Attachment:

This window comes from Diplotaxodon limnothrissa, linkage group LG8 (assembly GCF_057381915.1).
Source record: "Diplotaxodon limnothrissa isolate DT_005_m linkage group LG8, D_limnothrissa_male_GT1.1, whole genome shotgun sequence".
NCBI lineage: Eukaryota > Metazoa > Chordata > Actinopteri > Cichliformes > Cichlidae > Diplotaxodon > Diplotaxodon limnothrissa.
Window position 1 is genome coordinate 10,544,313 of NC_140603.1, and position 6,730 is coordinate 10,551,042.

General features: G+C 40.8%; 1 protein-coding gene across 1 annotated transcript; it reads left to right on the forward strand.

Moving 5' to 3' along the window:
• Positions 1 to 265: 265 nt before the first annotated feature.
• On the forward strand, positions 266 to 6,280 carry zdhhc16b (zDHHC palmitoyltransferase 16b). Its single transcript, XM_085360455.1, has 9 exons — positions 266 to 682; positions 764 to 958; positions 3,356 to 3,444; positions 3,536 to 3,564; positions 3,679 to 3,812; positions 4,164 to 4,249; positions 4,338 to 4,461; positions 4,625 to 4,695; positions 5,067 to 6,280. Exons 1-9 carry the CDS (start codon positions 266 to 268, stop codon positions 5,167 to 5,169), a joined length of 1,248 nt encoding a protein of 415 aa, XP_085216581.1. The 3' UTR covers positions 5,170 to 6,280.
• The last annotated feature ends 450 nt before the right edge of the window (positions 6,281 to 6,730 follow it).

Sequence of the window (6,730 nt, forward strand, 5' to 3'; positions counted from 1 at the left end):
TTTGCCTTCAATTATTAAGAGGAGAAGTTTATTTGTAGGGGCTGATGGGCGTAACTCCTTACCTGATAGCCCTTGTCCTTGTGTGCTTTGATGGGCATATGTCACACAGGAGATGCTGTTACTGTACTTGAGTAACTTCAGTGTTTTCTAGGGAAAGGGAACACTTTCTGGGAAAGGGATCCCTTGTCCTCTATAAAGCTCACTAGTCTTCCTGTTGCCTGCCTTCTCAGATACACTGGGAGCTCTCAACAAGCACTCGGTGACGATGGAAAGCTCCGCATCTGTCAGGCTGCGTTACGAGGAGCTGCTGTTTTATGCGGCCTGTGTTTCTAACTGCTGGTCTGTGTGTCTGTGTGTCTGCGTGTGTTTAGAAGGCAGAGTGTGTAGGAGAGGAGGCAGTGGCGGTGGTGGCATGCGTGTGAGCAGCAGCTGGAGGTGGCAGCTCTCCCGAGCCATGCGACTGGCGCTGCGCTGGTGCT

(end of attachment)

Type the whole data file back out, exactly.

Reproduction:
This window comes from Diplotaxodon limnothrissa, linkage group LG8 (assembly GCF_057381915.1).
Source record: "Diplotaxodon limnothrissa isolate DT_005_m linkage group LG8, D_limnothrissa_male_GT1.1, whole genome shotgun sequence".
NCBI lineage: Eukaryota > Metazoa > Chordata > Actinopteri > Cichliformes > Cichlidae > Diplotaxodon > Diplotaxodon limnothrissa.
Window position 1 is genome coordinate 10,544,313 of NC_140603.1, and position 6,730 is coordinate 10,551,042.

General features: G+C 40.8%; 1 protein-coding gene across 1 annotated transcript; it reads left to right on the forward strand.

Moving 5' to 3' along the window:
• Positions 1 to 265: 265 nt before the first annotated feature.
• On the forward strand, positions 266 to 6,280 carry zdhhc16b (zDHHC palmitoyltransferase 16b). Its single transcript, XM_085360455.1, has 9 exons — positions 266 to 682; positions 764 to 958; positions 3,356 to 3,444; positions 3,536 to 3,564; positions 3,679 to 3,812; positions 4,164 to 4,249; positions 4,338 to 4,461; positions 4,625 to 4,695; positions 5,067 to 6,280. Exons 1-9 carry the CDS (start codon positions 266 to 268, stop codon positions 5,167 to 5,169), a joined length of 1,248 nt encoding a protein of 415 aa, XP_085216581.1. The 3' UTR covers positions 5,170 to 6,280.
• The last annotated feature ends 450 nt before the right edge of the window (positions 6,281 to 6,730 follow it).

Sequence of the window (6,730 nt, forward strand, 5' to 3'; positions counted from 1 at the left end):
TTTGCCTTCAATTATTAAGAGGAGAAGTTTATTTGTAGGGGCTGATGGGCGTAACTCCTTACCTGATAGCCCTTGTCCTTGTGTGCTTTGATGGGCATATGTCACACAGGAGATGCTGTTACTGTACTTGAGTAACTTCAGTGTTTTCTAGGGAAAGGGAACACTTTCTGGGAAAGGGATCCCTTGTCCTCTATAAAGCTCACTAGTCTTCCTGTTGCCTGCCTTCTCAGATACACTGGGAGCTCTCAACAAGCACTCGGTGACGATGGAAAGCTCCGCATCTGTCAGGCTGCGTTACGAGGAGCTGCTGTTTTATGCGGCCTGTGTTTCTAACTGCTGGTCTGTGTGTCTGTGTGTCTGCGTGTGTTTAGAAGGCAGAGTGTGTAGGAGAGGAGGCAGTGGCGGTGGTGGCATGCGTGTGAGCAGCAGCTGGAGGTGGCAGCTCTCCCGAGCCATGCGACTGGCGCTGCGCTGGTGCT